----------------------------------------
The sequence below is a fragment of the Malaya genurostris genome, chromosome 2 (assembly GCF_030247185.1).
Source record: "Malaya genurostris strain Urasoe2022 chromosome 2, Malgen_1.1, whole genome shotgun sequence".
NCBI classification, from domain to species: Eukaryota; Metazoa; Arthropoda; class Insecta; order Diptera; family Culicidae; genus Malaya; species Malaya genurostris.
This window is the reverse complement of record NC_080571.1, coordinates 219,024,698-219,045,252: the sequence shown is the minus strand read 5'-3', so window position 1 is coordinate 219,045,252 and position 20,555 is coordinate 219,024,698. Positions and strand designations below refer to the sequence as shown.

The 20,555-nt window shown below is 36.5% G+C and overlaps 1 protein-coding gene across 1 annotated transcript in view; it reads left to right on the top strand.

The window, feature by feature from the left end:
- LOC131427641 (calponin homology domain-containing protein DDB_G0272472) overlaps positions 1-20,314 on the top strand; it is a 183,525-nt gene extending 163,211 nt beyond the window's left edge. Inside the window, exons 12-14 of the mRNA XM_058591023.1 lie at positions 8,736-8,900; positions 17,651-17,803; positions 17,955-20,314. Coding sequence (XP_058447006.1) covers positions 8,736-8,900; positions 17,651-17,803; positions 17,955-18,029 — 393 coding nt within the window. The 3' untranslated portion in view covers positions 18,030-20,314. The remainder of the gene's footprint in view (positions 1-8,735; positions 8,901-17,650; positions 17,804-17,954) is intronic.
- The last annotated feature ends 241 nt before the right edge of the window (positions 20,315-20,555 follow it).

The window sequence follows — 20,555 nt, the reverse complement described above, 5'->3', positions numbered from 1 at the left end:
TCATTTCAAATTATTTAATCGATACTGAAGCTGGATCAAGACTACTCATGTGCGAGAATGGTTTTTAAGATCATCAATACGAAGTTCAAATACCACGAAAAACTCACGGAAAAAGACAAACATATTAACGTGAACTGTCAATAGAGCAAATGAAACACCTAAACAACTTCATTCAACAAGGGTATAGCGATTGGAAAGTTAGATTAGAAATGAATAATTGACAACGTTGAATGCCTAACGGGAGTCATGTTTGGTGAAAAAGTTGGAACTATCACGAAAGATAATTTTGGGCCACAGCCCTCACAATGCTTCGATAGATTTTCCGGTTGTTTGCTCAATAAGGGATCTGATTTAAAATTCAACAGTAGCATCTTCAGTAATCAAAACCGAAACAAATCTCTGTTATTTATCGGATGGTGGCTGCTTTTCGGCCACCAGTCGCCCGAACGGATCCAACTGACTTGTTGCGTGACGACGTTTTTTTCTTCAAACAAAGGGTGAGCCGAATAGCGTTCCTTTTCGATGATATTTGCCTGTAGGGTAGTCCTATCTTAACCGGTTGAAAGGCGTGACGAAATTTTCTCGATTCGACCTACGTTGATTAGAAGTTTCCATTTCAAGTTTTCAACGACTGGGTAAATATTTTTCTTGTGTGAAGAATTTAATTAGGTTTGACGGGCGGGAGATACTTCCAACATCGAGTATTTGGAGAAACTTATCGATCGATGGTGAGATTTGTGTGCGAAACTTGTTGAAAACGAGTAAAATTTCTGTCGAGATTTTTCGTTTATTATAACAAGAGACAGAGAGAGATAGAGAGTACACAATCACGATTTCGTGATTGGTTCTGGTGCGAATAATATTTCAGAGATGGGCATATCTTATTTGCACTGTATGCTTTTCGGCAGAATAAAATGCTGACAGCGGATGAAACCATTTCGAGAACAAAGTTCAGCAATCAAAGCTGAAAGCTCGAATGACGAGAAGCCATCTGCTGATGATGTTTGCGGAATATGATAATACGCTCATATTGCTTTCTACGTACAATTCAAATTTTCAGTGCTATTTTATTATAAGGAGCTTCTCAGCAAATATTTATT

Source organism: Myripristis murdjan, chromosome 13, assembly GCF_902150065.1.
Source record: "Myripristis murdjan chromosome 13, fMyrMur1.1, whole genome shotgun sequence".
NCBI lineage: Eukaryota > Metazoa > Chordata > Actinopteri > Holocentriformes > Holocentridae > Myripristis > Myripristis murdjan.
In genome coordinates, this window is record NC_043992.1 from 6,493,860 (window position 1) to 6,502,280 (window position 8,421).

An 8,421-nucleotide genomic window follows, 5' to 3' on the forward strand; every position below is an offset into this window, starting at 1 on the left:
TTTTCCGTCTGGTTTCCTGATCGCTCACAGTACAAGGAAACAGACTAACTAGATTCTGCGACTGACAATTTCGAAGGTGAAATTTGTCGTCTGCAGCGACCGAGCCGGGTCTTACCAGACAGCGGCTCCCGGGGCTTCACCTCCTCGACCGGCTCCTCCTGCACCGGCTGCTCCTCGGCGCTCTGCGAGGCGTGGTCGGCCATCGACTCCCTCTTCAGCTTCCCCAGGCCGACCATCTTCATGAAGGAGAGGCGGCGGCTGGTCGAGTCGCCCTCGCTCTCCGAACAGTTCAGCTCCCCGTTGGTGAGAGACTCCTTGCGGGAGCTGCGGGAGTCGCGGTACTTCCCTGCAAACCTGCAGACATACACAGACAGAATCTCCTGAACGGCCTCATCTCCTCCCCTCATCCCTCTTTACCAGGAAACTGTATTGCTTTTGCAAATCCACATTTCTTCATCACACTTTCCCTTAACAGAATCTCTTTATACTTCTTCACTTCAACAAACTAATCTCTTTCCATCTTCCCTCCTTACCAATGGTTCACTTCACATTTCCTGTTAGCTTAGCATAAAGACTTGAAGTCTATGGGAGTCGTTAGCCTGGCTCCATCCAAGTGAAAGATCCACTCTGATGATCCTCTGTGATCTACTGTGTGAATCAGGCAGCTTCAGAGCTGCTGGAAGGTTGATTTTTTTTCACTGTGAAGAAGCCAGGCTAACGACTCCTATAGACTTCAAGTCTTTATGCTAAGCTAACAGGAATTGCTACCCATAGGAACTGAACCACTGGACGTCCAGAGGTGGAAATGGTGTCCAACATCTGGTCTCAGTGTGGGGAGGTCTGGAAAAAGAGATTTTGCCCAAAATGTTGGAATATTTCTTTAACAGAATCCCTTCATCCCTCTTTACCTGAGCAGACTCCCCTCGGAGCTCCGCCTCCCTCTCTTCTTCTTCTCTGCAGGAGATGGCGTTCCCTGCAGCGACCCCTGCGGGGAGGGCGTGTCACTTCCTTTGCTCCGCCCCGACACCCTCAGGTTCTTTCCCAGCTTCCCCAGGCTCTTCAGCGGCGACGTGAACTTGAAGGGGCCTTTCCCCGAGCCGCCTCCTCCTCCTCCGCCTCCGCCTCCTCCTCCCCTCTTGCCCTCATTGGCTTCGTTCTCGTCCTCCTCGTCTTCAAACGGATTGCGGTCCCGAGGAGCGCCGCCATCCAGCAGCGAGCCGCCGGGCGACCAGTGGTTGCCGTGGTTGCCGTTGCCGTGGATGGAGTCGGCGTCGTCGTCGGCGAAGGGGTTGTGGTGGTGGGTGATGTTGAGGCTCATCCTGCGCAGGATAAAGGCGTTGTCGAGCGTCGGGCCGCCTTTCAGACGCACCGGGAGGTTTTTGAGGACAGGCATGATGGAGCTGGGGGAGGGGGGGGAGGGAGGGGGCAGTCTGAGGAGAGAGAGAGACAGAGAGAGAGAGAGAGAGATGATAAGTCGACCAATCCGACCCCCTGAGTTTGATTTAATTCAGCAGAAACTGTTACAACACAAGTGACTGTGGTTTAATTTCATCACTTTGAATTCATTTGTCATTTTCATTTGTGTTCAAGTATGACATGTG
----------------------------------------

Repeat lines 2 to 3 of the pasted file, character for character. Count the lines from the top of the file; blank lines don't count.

Source record: "Malaya genurostris strain Urasoe2022 chromosome 2, Malgen_1.1, whole genome shotgun sequence".
NCBI classification, from domain to species: Eukaryota; Metazoa; Arthropoda; class Insecta; order Diptera; family Culicidae; genus Malaya; species Malaya genurostris.